Adjusting to at home working provides plenty of challenges. Now that schools and universities have closed their doors, many parents are having to combine their own working pressures with mastering a whole new profession. We didn’t ask to become teachers.
Different families are going to different lengths to recreate something that resembles a school environment. Some are creating tight timetables, mock classrooms and scheduled break times. Others are integrating learning opportunities into other domestic activities.
Whatever approach to homeschooling you take, there’s one aspect of school life that needs to be remembered, even if it won’t be popular. In order to give children and young people the best chance of retaining knowledge and to continue to develop, regular tests are an absolute necessity.
Assessments and exams form part of the fabric of education. When the current crisis abates and schools reopen, formal testing and exams will return with them. It is important that young learners do not lose the habit of test-taking. If they do then it will be that much harder when they next find themselves facing a formal assessment.
But introducing some form of informal testing will also help young people learn while schools are closed. Tests and assessments do not need to be lengthy or intense. They can be fun, informal and flexible. But they are essential.
Tests provide a structure for learning. If regular assessments are planned, they give something to work to. They increase motivation and provide learning goals. If the learner achieves a good result it builds their confidence. If they consistently struggle to make the grade, it’s time to rethink the teaching methods. With regular tests, new teachers can have confidence that their pupils are learning something.
However, there’s an even bigger reason that tests remain essential. Without the regular discipline of recalling information, the human brain’s ability to retain learning is significantly reduced.
According to memory expert Professor Roddy Roediger, we are far more likely to remember information once we have been called upon to reconstruct it. Studies have shown that students who recreate what they have learned in their own words remember more information than those that simply read and reread it.
Although the science is still emerging, there’s growing evidence that retrieving information from your head creates pathways within your brain that make it more able to be retrieved in the future. Quizzes and informal tests are brilliant examples of good retrieval practice. Even just talking through what you have learned with a third party can be helpful.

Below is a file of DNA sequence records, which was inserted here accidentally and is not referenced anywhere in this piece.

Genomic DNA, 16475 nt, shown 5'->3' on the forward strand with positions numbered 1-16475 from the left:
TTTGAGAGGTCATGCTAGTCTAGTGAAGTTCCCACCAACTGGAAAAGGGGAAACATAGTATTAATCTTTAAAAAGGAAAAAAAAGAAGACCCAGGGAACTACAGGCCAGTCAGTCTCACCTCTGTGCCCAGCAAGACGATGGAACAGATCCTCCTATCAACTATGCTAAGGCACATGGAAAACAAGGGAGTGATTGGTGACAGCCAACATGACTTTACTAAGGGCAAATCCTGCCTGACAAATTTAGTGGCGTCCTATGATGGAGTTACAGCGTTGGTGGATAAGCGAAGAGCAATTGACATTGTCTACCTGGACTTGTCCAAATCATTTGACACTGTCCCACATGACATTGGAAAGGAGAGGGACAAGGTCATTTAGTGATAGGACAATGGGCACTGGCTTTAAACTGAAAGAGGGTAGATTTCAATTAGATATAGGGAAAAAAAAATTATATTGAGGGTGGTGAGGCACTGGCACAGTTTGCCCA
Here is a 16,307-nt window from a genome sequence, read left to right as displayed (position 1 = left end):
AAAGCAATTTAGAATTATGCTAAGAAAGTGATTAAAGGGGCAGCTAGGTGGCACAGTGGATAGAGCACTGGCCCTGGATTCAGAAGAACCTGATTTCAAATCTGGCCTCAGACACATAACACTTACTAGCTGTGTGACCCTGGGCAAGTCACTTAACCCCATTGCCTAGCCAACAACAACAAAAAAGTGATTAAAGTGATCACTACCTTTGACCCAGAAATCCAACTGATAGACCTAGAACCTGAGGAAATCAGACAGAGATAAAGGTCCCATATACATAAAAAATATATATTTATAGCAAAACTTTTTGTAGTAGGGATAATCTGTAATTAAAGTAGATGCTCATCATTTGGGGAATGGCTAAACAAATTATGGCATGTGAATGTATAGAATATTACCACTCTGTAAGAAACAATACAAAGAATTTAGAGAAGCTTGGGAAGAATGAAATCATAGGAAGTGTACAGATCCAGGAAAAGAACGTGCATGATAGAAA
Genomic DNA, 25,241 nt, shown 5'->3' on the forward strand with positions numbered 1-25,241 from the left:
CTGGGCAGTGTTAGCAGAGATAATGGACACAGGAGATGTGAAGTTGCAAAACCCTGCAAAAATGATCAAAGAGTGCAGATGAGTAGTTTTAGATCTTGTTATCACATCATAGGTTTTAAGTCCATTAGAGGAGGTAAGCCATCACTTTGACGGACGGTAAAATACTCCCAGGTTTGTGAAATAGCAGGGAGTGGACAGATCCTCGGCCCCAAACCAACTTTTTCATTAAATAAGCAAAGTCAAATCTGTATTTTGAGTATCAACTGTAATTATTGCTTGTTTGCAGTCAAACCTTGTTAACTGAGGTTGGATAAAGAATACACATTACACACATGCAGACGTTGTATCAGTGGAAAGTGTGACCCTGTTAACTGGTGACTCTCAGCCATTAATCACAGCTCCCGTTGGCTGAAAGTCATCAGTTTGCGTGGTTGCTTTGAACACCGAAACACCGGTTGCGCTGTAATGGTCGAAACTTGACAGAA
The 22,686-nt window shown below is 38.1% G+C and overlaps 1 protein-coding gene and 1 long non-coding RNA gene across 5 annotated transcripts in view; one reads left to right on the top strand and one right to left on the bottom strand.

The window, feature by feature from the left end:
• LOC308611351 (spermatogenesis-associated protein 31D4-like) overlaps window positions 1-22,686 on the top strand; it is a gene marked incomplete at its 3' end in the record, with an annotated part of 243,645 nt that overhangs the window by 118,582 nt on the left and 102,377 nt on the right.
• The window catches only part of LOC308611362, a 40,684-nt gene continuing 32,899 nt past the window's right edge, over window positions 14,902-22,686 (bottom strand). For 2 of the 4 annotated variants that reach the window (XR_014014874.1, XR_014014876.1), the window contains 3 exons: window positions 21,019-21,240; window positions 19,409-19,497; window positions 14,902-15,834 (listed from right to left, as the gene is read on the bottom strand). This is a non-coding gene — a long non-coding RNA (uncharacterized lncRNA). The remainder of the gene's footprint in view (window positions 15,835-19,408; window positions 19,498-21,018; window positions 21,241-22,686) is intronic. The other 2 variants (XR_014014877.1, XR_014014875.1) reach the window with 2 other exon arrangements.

Science also shows that learning is more effective when spaced out over time. Because of this, when planning informal tests it’s important to spread them over the course of study. Young people are much more likely to retain learning if it’s processed over time. A series of tests spaced out over a period creates a learning focus for each section of your syllabus. It’s one of the reasons that schools and universities hold weekly tests and quizzes. They motivate study continuously through the course. As such, knowledge is much more likely to stay in the brain than if the learner crams just before an exam.
As the weeks and months progress, schools and universities can provide tests online. Technology for remote testing is certainly sophisticated enough.
A variety of assessments can be easily authored. It’s even possible to monitor the assessments in real-time and detect cheating. Thus it is possible to deliver assessments to people learning from home that are valid, fair, reliable and defensible.
If schools do provide online assessments, it’s worth making use of them, even if they’re not made compulsory. If the institutions don’t look to run assessments themselves, then parents should start creating tests and quizzes. Sharing with other families will help spread the load and be a good opportunity to compare notes with those in the same boat.
A formal exam might be unnecessary and impractical. But quizzes, flashcards and knowledge recall tests will go a long way to expanding young minds and help learning stick in their memories.
John Kleeman is Founder and Executive Director of Questionmark, an enterprise-grade assessment platform.